Recently, exciting new data has come out from Brazil showing reduced rates of deforestation. This is good news for everyone who likes clean air, fresh water, places for wildlife to thrive and wants to avoid extreme and erratic storms that destroy homes, jobs, and lives. Slowing and stopping deforestation around the world should continue to be a top priority in our efforts to mitigate global warming and preserve valuable biodiversity, and Brazil’s domestic efforts in this regard should be applauded.
Unfortunately, in the weird world of the Washington spin cycle, the corn ethanol lobbyists (RFA, specifically) have latched onto this good news and are trying to use it in their increasingly desperate efforts to win a 5 year, $30 billion extension of the main corn ethanol tax credit. They’re waiving the info around as evidence that diverting cropland to making corn ethanol doesn't put pressure on the supply of cropland and thus on wild places around the world and therefore isn’t more polluting than gasoline.
Their argument amounts to saying "here's a bit of good news, therefore nothing can be wrong with our industry no matter how much land we use." But did Brazil's efforts come at a higher cost because of the rapid, policy-driven expansion in U.S. corn ethanol production? Will it now be harder for the Brazilian government to maintain its hard-won rainforest protections because of rising costs of land? These are the issues we should be grappling with.
RFA's Geoff Cooper sarcastically dismisses the idea of basing analysis of the land use change impacts of corn ethanol production on an informed counterfactual scenario—i.e. a rigorous estimate of what might have happened in the marketplace absent U.S. biofuels polices—as “theoretical baselines”. But we’re not just in the business of chronicling history and describing trends here; comparing real world data to a baseline is how analysis of the impacts of any policy is done in the real world. For instance, Iowa State researchers have modeled the markets with and without the main corn ethanol tax credit—the Volumetric Ethanol Excise Tax Credit or “VEETC” —and concluded that eliminating it would have little impact on domestic corn ethanol production or ethanol prices. RFA seems to believe that the industry is so wildly uncompetitive and will immediately fail without the tax credit.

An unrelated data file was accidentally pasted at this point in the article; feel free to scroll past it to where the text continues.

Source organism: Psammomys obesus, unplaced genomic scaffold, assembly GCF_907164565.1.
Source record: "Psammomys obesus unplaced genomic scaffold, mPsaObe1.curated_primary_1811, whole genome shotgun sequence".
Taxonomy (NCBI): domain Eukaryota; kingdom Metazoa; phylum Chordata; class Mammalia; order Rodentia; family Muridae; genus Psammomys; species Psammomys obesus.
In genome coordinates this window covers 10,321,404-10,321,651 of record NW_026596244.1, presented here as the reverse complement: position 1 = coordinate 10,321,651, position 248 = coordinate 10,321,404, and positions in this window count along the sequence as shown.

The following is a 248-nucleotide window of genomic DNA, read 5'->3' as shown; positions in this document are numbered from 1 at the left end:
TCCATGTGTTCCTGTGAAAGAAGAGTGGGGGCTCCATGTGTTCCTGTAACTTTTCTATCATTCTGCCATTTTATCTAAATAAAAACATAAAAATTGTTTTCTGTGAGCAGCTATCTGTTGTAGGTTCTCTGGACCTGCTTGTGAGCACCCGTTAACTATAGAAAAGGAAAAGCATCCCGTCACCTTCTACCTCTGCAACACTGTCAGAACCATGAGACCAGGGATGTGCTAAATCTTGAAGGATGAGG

RFA is also trying to spin to the California Air Resources Board’s (CARB) recent ILUC analysis as a vindication for its "don't worry--be happy" approach to land use, but CARB is continuing to follow the science, modeling baselines and rejecting RFA’s efforts to force them to ignore emissions from land use change. We may disagree on some of the choices CARB has made (for example, choosing the lowest ILUC emissions estimate from the three scenarios Wallace Tyner modeled in his April, 2010 paper), but as long as agencies like CARB and the EPA continue to follow the science, even if ILUC emissions estimates decrease, that’s better than RFA’s preferred approach of waving their hands at market shifts and trends as definitive proof of anything about corn ethanol's impact on land use change.
I've tried to explain to RFA that in markets as complicated as international agriculture and as influenced by public policy as land use, looking at simple trends doesn't show anything. But as they say, it's hard to get people to understand something when their salaries depend upon not understanding.
Nevertheless, since RFA appears to have already lost the fight for a 5 year VEETC extension and will probably lose 20% if not all of the value (a victory for the rest of us worth between $1.25 and $6 billion dollars next year alone), I thought of a little test we could do to see if they believe their own theory that a little good news means that corn ethanol doesn't compete for any land: let’s entirely eliminate the corn ethanol tax credit and tariff for three years and see if the trend line of domestic corn ethanol production continues to go up at all. If it does, we'll "know" that the VEETC has been entirely wasteful and just lined the pockets of Big Oil and Old Ethanol.
I know it’s been a bad year for “king corn” and the ethanol lobby (heck, they couldn’t even strong arm EPA into approving 15% blends for the entire fleet or get Congress to prohibit EPA from measuring ILUC), but I wonder if that's a challenge RFA is willing to accept?